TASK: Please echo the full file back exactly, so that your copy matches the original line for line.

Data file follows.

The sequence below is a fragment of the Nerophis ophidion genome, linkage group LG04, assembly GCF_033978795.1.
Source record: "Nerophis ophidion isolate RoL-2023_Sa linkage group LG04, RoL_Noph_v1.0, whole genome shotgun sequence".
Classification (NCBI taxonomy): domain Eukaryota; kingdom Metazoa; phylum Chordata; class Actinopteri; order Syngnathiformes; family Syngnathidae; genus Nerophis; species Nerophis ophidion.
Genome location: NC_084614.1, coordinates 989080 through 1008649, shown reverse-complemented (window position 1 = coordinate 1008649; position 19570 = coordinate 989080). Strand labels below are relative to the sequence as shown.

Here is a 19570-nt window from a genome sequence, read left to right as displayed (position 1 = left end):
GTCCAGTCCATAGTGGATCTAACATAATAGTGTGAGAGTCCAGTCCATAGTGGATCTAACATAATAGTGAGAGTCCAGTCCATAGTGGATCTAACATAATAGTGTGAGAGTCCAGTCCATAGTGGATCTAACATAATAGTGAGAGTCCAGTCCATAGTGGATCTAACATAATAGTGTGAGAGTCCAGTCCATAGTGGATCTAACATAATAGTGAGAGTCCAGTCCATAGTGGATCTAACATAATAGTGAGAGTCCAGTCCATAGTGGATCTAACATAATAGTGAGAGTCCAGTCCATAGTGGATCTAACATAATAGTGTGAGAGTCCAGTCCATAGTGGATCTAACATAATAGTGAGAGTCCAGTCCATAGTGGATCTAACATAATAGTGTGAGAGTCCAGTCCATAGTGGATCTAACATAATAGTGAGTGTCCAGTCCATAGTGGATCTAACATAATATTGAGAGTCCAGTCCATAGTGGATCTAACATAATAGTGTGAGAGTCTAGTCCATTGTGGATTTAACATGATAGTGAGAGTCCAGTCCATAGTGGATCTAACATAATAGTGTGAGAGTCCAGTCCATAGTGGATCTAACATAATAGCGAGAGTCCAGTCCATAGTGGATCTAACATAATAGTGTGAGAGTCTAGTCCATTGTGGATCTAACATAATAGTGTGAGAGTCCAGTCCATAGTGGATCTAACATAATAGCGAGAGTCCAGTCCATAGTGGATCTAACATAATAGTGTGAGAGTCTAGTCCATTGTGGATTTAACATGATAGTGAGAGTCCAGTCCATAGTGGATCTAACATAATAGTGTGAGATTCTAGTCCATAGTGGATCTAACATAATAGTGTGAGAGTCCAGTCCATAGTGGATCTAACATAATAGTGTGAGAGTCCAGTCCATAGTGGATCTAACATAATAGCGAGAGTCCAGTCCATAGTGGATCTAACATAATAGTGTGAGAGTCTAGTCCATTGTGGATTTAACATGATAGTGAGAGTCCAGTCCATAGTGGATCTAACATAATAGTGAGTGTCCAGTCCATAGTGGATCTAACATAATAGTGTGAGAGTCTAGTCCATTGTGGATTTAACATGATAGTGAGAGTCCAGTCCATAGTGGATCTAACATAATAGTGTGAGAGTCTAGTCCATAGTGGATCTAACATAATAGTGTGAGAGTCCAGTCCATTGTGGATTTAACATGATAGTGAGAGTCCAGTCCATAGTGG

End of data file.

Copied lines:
The sequence below is a fragment of the Nerophis ophidion genome, linkage group LG04, assembly GCF_033978795.1.
Source record: "Nerophis ophidion isolate RoL-2023_Sa linkage group LG04, RoL_Noph_v1.0, whole genome shotgun sequence".
Classification (NCBI taxonomy): domain Eukaryota; kingdom Metazoa; phylum Chordata; class Actinopteri; order Syngnathiformes; family Syngnathidae; genus Nerophis; species Nerophis ophidion.
Genome location: NC_084614.1, coordinates 989080 through 1008649, shown reverse-complemented (window position 1 = coordinate 1008649; position 19570 = coordinate 989080). Strand labels below are relative to the sequence as shown.

Here is a 19570-nt window from a genome sequence, read left to right as displayed (position 1 = left end):
GTCCAGTCCATAGTGGATCTAACATAATAGTGTGAGAGTCCAGTCCATAGTGGATCTAACATAATAGTGAGAGTCCAGTCCATAGTGGATCTAACATAATAGTGTGAGAGTCCAGTCCATAGTGGATCTAACATAATAGTGAGAGTCCAGTCCATAGTGGATCTAACATAATAGTGTGAGAGTCCAGTCCATAGTGGATCTAACATAATAGTGAGAGTCCAGTCCATAGTGGATCTAACATAATAGTGAGAGTCCAGTCCATAGTGGATCTAACATAATAGTGAGAGTCCAGTCCATAGTGGATCTAACATAATAGTGTGAGAGTCCAGTCCATAGTGGATCTAACATAATAGTGAGAGTCCAGTCCATAGTGGATCTAACATAATAGTGTGAGAGTCCAGTCCATAGTGGATCTAACATAATAGTGAGTGTCCAGTCCATAGTGGATCTAACATAATATTGAGAGTCCAGTCCATAGTGGATCTAACATAATAGTGTGAGAGTCTAGTCCATTGTGGATTTAACATGATAGTGAGAGTCCAGTCCATAGTGGATCTAACATAATAGTGTGAGAGTCCAGTCCATAGTGGATCTAACATAATAGCGAGAGTCCAGTCCATAGTGGATCTAACATAATAGTGTGAGAGTCTAGTCCATTGTGGATCTAACATAATAGTGTGAGAGTCCAGTCCATAGTGGATCTAACATAATAGCGAGAGTCCAGTCCATAGTGGATCTAACATAATAGTGTGAGAGTCTAGTCCATTGTGGATTTAACATGATAGTGAGAGTCCAGTCCATAGTGGATCTAACATAATAGTGTGAGATTCTAGTCCATAGTGGATCTAACATAATAGTGTGAGAGTCCAGTCCATAGTGGATCTAACATAATAGTGTGAGAGTCCAGTCCATAGTGGATCTAACATAATAGCGAGAGTCCAGTCCATAGTGGATCTAACATAATAGTGTGAGAGTCTAGTCCATTGTGGATTTAACATGATAGTGAGAGTCCAGTCCATAGTGGATCTAACATAATAGTGAGTGTCCAGTCCATAGTGGATCTAACATAATAGTGTGAGAGTCTAGTCCATTGTGGATTTAACATGATAGTGAGAGTCCAGTCCATAGTGGATCTAACATAATAGTGTGAGAGTCTAGTCCATAGTGGATCTAACATAATAGTGTGAGAGTCCAGTCCATTGTGGATTTAACATGATAGTGAGAGTCCAGTCCATAGTGG